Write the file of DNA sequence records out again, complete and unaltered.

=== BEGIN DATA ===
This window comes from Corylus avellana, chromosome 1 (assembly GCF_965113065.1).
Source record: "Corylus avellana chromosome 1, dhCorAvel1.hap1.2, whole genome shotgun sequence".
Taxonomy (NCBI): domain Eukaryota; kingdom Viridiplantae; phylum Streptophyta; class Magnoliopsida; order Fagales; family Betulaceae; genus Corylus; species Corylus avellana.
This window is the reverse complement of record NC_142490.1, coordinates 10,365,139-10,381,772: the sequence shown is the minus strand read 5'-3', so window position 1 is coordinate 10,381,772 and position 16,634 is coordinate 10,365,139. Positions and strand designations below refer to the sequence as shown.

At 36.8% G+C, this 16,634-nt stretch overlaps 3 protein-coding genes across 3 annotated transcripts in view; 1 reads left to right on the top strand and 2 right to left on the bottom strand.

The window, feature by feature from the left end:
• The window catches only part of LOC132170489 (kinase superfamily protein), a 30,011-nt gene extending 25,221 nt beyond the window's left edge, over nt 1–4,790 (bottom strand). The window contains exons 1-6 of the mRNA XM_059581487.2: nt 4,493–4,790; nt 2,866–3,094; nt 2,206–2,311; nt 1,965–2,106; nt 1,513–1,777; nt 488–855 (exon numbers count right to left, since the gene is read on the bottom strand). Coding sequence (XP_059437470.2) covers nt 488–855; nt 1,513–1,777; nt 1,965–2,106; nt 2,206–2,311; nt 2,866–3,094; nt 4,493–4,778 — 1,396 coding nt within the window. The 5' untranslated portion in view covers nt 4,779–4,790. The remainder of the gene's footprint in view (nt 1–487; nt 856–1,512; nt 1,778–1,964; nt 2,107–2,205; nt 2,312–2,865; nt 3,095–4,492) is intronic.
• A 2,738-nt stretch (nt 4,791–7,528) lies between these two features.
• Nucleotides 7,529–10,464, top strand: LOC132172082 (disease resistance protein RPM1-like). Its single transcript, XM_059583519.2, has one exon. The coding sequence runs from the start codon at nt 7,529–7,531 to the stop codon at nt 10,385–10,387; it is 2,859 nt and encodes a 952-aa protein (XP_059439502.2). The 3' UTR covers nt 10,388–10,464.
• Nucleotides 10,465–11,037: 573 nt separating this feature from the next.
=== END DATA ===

This window comes from Corylus avellana, chromosome 1 (assembly GCF_965113065.1).
Source record: "Corylus avellana chromosome 1, dhCorAvel1.hap1.2, whole genome shotgun sequence".
Taxonomy (NCBI): domain Eukaryota; kingdom Viridiplantae; phylum Streptophyta; class Magnoliopsida; order Fagales; family Betulaceae; genus Corylus; species Corylus avellana.
This window is the reverse complement of record NC_142490.1, coordinates 10,365,139-10,381,772: the sequence shown is the minus strand read 5'-3', so window position 1 is coordinate 10,381,772 and position 16,634 is coordinate 10,365,139. Positions and strand designations below refer to the sequence as shown.

At 36.8% G+C, this 16,634-nt stretch overlaps 3 protein-coding genes across 3 annotated transcripts in view; 1 reads left to right on the top strand and 2 right to left on the bottom strand.

The window, feature by feature from the left end:
• The window catches only part of LOC132170489 (kinase superfamily protein), a 30,011-nt gene extending 25,221 nt beyond the window's left edge, over nt 1–4,790 (bottom strand). The window contains exons 1-6 of the mRNA XM_059581487.2: nt 4,493–4,790; nt 2,866–3,094; nt 2,206–2,311; nt 1,965–2,106; nt 1,513–1,777; nt 488–855 (exon numbers count right to left, since the gene is read on the bottom strand). Coding sequence (XP_059437470.2) covers nt 488–855; nt 1,513–1,777; nt 1,965–2,106; nt 2,206–2,311; nt 2,866–3,094; nt 4,493–4,778 — 1,396 coding nt within the window. The 5' untranslated portion in view covers nt 4,779–4,790. The remainder of the gene's footprint in view (nt 1–487; nt 856–1,512; nt 1,778–1,964; nt 2,107–2,205; nt 2,312–2,865; nt 3,095–4,492) is intronic.
• A 2,738-nt stretch (nt 4,791–7,528) lies between these two features.
• Nucleotides 7,529–10,464, top strand: LOC132172082 (disease resistance protein RPM1-like). Its single transcript, XM_059583519.2, has one exon. The coding sequence runs from the start codon at nt 7,529–7,531 to the stop codon at nt 10,385–10,387; it is 2,859 nt and encodes a 952-aa protein (XP_059439502.2). The 3' UTR covers nt 10,388–10,464.
• Nucleotides 10,465–11,037: 573 nt separating this feature from the next.